Cyndi Williams’s performance in Kyle Henry’s Room is a searing articulation of post-traumatic stress disorder. This isn’t the first film to wrestle with our emotional anxieties in these terror-alert times but it may be the first to suggest these worries aren’t at all new, but rather a distinctly American strain of disaffection exposed and impacted by the shock of 9/11. Henry evokes Julia’s crisis profoundly through rhythmic scenes of her workaday exasperation—always arriving late at the bingo parlor she moonlights at and butting heads with her unsympathetic boss—and defeated romantic life. Small scenes, like Julia reaching for her husband’s hand, then his tummy, suggest a person ready to cave from the weight of the world pressing hard against them. Henry goes on to diagnose his main character’s crisis through an overriding metaphor: a vast room or loft—perhaps a deserted factory—that appears to Julia in dizzying flashes that cause fainting spells. He lays this vision on thick and corny at times, but in Julia’s existential journey from Houston to New York unravels a corrective to Madonna’s “I Love New York.” For Julia, homilies like “At least you got each other” no longer cut it, but in the head-trippy state of the union address that closes the film, Henry philosophically implies that we may be a nation politically divided but one whose red and blue need to realize that we still inhabit the same space.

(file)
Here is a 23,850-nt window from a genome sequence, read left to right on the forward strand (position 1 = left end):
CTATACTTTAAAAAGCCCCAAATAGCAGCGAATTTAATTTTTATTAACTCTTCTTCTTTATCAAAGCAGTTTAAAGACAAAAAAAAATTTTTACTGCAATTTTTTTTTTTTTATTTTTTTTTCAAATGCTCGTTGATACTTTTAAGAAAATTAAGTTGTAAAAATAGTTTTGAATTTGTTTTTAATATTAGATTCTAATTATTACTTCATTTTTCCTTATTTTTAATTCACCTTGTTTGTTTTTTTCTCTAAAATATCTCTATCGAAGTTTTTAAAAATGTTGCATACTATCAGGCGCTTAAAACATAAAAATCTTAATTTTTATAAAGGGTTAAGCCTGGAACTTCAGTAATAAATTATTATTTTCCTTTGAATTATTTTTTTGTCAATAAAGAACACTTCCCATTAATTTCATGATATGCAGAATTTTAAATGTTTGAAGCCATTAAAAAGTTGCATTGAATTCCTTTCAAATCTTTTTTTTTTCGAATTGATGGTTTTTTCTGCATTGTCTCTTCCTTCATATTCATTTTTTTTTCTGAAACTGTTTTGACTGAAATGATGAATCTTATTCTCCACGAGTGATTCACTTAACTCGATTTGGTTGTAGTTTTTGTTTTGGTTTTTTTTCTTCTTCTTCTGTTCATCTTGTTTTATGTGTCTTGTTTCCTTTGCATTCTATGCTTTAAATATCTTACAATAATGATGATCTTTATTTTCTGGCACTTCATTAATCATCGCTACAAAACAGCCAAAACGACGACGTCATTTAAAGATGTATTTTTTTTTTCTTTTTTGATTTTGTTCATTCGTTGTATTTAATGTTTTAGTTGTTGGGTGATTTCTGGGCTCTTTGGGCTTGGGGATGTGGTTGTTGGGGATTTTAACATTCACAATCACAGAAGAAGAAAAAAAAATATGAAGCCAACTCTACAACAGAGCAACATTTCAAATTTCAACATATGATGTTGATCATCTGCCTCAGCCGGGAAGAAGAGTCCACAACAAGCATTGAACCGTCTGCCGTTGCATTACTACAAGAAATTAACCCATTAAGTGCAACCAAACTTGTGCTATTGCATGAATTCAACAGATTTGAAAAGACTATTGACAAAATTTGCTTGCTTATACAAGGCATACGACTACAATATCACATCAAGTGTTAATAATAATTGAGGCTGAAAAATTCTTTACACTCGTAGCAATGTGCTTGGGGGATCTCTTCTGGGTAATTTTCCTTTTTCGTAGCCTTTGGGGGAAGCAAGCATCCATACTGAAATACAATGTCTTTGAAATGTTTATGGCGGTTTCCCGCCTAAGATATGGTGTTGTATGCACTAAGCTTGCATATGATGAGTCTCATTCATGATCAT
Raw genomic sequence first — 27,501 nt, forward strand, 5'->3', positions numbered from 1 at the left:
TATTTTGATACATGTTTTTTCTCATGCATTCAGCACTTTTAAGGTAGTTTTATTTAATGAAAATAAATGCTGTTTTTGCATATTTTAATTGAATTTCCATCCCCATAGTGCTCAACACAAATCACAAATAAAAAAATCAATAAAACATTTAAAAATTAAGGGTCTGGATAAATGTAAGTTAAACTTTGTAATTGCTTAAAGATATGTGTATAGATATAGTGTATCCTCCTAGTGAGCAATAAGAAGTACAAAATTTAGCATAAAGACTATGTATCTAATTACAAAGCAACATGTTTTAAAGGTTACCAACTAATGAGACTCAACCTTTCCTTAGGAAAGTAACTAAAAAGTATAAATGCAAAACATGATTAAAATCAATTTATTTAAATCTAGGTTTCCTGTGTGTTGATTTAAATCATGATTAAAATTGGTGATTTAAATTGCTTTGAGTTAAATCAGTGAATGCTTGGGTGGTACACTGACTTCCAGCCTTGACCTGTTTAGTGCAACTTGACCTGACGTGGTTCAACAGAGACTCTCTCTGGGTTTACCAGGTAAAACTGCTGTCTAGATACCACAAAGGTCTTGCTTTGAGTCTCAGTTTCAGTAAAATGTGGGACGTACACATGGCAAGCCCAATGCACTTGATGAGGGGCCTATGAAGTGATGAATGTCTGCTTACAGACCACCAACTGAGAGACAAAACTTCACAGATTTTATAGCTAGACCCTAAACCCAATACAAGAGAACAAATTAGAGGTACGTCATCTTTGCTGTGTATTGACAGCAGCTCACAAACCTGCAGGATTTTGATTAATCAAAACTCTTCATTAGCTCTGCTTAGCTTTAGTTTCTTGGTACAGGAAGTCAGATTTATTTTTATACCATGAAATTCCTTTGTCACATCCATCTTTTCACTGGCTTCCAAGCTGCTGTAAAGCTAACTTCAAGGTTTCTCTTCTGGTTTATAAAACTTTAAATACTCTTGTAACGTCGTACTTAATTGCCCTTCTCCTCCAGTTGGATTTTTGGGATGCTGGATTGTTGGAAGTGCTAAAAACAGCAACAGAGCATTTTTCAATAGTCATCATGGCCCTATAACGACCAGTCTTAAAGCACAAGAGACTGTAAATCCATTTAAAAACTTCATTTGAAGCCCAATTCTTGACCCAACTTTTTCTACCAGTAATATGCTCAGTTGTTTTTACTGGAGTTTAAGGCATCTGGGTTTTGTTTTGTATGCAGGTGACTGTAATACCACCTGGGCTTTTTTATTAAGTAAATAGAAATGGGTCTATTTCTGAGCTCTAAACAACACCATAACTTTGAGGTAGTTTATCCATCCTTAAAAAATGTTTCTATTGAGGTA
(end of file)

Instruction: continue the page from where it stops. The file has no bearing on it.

- The 7th Floor
- 73 min
- Kyle Henry
- Kyle Henry
- Cyndi Williams, Kenneth Wayne Bradley, Alexandra Kiester, Hannah Nicholas, Jacqui Cross, Marco Parella, Gretchen Krich, J. Shannon Weaver
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